“It just seems to be that way, that Afro-American kids can run very, very well. That doesn't mean that Caucasian kids and other descents can't run, but it's very obvious to me they run extremely well," DeBerry said in remarks first broadcast Tuesday night by KWGN-TV in Denver.But Stanford’s high academic standards seem to have combined with football success. Whereas most major college programs can recruit virtually any black high school recruit they want, with IQ held to be less important than their 40 yard dash time, Stanford has an academic reputation to maintain:
[Air Force Coach Cites Lack of Black Players, Los Angeles Times, October 26, 2005]
Everything in college football starts with recruiting.Toby Gerhart, the white running back passed over for the Heisman in 2009, was only offered a chance to play running back at Stanford. The University of Southern California wanted to convert him to a fullback or linebacker [One of a kind: Toby Gerhart succeeds at a position white players don't play at as much anymore, By Jenni Carlson, NewsOk.com, December 11, 2009] But whereas other schools can rely on stereotypes and steer physically talented morons towards jock-friendly majors, Stanford can’t afford to discriminate against the few talented and also intelligent high schoolers they attract.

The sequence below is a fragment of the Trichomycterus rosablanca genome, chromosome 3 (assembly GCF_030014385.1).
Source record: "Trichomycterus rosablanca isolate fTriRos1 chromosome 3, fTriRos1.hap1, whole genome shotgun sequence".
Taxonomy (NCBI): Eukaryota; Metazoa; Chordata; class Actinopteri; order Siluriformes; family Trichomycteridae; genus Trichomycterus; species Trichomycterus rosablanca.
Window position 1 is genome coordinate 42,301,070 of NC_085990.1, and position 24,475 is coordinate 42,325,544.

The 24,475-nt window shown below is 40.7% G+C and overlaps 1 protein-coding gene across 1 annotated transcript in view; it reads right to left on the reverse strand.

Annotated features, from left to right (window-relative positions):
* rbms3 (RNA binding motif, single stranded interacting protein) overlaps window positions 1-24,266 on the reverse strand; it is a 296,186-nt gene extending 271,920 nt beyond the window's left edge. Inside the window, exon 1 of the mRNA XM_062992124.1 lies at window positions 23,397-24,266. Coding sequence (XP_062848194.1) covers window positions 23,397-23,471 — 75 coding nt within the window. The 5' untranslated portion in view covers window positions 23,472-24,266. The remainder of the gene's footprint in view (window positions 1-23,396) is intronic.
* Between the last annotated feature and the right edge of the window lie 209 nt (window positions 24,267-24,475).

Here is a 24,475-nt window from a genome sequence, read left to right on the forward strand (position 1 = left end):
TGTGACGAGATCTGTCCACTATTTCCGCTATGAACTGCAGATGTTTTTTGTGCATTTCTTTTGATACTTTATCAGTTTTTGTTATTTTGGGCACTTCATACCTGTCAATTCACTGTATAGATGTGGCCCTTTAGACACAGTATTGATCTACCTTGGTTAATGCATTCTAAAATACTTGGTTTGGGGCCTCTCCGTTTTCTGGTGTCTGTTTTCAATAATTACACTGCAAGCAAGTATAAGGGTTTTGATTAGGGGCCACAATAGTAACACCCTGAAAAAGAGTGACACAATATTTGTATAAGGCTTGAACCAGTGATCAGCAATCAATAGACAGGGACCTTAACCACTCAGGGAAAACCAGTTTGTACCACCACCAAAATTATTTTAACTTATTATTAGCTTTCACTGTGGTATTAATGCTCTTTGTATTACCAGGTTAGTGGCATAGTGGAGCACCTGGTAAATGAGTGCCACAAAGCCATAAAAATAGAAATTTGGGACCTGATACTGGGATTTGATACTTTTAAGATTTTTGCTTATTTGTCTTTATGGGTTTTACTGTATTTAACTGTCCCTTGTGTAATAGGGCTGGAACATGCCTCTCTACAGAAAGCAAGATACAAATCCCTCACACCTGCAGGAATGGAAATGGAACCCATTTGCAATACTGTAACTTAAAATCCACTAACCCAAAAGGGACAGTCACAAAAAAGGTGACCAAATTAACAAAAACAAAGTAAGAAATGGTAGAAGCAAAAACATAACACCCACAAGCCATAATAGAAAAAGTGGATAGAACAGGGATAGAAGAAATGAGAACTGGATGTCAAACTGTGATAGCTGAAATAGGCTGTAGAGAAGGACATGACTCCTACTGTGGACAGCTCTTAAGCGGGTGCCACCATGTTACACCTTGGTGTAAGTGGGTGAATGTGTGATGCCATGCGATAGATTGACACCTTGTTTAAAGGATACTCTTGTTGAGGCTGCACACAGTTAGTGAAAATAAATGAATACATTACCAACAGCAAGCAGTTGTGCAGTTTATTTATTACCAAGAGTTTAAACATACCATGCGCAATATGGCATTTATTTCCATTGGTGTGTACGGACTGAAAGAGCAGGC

Stanford administrators have estimated that only 400 of the 3,500 high school prospects who sign letters of intent each year meet their admissions standards. A year into the job, Harbaugh doubted that number.
"We're probably looking at a pool of 100 to 150 scholar-athletes," he said at the time. "It's a small pool. Smaller than anybody else has."
The result: In a six-year span, two white running backs at one school have nearly won most prestigious individual award in all sports. Another non-black running back at Stanford during this period, Tyler Gaffney, also met with some success, rushing for 1700 yards, 22 touchdowns, and being named a second-team All American and making the NFL.
And all this when you could count on two hands the number of white running backs who have started at other major colleges during this time span, or for that matter, the last 30 years.
The real story isn’t that two white running backs from the same school have finished in the top three balloting for the Heisman Trophy in six years. It’s that when white running backs are liberated from discrimination at just one school, they dominate.
Paul Kersey[Email him] is the author of the blog SBPDL, and has published the books SBPDL Year One, Hollywood in Blackface and Escape From Detroit, Opiate of America: College Football in Black and White and Second City Confidential: The Black Experience in Chicagoland. His latest book is The Tragic City: Birmingham 1963-2013.